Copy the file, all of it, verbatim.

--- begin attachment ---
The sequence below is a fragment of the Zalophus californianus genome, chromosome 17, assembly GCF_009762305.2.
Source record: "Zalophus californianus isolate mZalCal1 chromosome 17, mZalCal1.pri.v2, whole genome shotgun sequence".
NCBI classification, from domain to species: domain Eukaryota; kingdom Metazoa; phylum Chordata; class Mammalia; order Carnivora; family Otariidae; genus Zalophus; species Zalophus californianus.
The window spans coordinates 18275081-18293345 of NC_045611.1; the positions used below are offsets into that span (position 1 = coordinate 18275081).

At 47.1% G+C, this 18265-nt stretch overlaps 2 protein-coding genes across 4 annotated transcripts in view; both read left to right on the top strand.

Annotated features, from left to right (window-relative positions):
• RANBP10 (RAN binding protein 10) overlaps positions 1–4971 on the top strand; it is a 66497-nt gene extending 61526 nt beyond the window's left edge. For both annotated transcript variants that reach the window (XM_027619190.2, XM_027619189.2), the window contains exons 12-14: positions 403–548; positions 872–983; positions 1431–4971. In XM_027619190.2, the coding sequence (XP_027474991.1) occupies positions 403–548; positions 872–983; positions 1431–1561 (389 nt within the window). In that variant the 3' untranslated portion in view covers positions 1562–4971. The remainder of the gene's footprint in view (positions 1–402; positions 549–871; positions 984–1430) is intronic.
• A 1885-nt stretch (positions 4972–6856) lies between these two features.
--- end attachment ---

The sequence below is a fragment of the Zalophus californianus genome, chromosome 17, assembly GCF_009762305.2.
Source record: "Zalophus californianus isolate mZalCal1 chromosome 17, mZalCal1.pri.v2, whole genome shotgun sequence".
NCBI classification, from domain to species: domain Eukaryota; kingdom Metazoa; phylum Chordata; class Mammalia; order Carnivora; family Otariidae; genus Zalophus; species Zalophus californianus.
The window spans coordinates 18275081-18293345 of NC_045611.1; the positions used below are offsets into that span (position 1 = coordinate 18275081).

At 47.1% G+C, this 18265-nt stretch overlaps 2 protein-coding genes across 4 annotated transcripts in view; both read left to right on the top strand.

Annotated features, from left to right (window-relative positions):
• RANBP10 (RAN binding protein 10) overlaps positions 1–4971 on the top strand; it is a 66497-nt gene extending 61526 nt beyond the window's left edge. For both annotated transcript variants that reach the window (XM_027619190.2, XM_027619189.2), the window contains exons 12-14: positions 403–548; positions 872–983; positions 1431–4971. In XM_027619190.2, the coding sequence (XP_027474991.1) occupies positions 403–548; positions 872–983; positions 1431–1561 (389 nt within the window). In that variant the 3' untranslated portion in view covers positions 1562–4971. The remainder of the gene's footprint in view (positions 1–402; positions 549–871; positions 984–1430) is intronic.
• A 1885-nt stretch (positions 4972–6856) lies between these two features.